Learn to Improvise

Sometimes, we only have seconds to solve a problem. In those instances, the ability to improvise comes in handy.

Kids can learn to improvise during dramatic play. The other day, I watched my girls play doctors. They didn't have their doctor kit nearby but quickly used a jump rope as a stethoscope and a scarf as a tourniquet. These improv skills will help them in the future when they have to make quick decisions.

Solve Interpersonal Problems

Almost every day, our kids face interpersonal problems as they interact with friends, siblings, and classmates. Through social play, they develop the interpersonal skills they need to solve these problems.

My girls have learned during play time to communicate, share, and compromise. They take turns being the star of the show, ask friends which game they want to play, and don't hog the swing. These skills will help them as they navigate friendships, succeed at work, and have families of their own.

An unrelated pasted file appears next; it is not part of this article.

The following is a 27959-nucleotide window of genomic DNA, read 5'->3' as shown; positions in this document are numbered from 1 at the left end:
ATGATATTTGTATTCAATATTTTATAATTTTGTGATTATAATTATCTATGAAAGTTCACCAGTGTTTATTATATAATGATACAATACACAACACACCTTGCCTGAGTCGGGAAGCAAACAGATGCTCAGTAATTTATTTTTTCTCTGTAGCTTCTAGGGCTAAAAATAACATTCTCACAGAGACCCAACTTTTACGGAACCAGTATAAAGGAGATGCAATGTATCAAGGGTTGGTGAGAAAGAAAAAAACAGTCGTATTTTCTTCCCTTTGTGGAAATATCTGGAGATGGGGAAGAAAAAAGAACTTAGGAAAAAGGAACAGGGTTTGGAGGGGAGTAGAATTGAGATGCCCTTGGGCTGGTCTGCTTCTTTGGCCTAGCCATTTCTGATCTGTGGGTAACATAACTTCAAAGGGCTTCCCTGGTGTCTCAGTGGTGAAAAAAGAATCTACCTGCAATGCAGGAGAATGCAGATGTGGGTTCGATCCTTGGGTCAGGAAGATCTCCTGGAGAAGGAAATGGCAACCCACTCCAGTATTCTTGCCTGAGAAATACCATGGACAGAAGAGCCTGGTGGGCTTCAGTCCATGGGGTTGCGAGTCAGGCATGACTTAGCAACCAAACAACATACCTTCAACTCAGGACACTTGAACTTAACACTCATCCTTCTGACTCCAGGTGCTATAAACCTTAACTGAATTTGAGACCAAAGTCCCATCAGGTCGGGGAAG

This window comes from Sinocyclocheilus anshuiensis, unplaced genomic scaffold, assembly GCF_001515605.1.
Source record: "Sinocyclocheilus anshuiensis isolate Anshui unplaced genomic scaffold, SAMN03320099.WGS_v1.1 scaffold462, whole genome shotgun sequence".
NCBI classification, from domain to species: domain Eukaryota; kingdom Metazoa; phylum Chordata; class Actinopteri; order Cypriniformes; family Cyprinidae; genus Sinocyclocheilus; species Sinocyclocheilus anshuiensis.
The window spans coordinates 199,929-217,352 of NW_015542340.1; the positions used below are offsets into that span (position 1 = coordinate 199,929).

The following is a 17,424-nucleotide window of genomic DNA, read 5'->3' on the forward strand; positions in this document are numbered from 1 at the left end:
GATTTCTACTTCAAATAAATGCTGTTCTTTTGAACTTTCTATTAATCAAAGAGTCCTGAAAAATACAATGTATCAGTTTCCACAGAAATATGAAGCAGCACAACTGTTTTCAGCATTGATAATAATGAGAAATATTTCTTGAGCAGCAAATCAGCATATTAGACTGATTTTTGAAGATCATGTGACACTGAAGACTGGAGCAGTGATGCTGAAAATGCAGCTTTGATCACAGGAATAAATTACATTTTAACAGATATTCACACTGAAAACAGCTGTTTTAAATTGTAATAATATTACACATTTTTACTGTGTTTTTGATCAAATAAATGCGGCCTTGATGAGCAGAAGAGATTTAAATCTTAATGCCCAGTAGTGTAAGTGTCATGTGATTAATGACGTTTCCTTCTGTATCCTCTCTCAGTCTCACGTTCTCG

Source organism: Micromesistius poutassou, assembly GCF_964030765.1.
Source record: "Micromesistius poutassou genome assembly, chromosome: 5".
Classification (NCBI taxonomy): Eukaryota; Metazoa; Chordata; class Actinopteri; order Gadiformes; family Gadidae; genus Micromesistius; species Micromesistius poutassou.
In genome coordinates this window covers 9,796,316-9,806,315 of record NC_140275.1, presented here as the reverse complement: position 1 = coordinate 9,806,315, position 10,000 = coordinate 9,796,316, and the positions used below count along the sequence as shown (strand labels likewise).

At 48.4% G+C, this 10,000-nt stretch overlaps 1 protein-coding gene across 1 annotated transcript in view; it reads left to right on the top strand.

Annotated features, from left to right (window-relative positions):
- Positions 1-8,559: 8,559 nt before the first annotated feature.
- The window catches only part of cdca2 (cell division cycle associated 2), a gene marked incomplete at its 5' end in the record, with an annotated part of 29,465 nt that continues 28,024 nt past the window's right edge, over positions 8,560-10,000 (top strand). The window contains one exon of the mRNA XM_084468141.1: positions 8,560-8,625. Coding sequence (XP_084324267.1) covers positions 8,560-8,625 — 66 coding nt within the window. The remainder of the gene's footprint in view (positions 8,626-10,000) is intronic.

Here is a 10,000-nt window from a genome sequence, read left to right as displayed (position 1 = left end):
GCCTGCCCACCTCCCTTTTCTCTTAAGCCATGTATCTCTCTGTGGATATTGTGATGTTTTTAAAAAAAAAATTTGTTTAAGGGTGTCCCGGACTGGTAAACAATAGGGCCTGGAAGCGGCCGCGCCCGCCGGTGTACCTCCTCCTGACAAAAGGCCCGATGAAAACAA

Become Self-Confident

As adults, we can't ask everyone else's opinion before we solve a problem. We have to be confident that we're making the right decisions without constantly second-guessing ourselves.

I'm glad that our kids build this self-confidence as they play. They learn more about their likes, interests, values, and talents as they play games and sports. Give your kids opportunities to play and they will gain the self-confidence they need to make their own decisions.

Appreciate Other Viewpoints

Problem-solving often requires me to think about someone else. I can't decide where to eat dinner, what game to play, or when to run errands without considering my family's needs.

Play helps our kids appreciate other viewpoints. Not only do they learn to appreciate the interests, feelings, and desires of their playmates, but they also they learn about diversity and other cultures, traditions, and religions as they play. They will need to appreciate the viewpoints other people have as they solve problems in the future.

Consider the Outcomes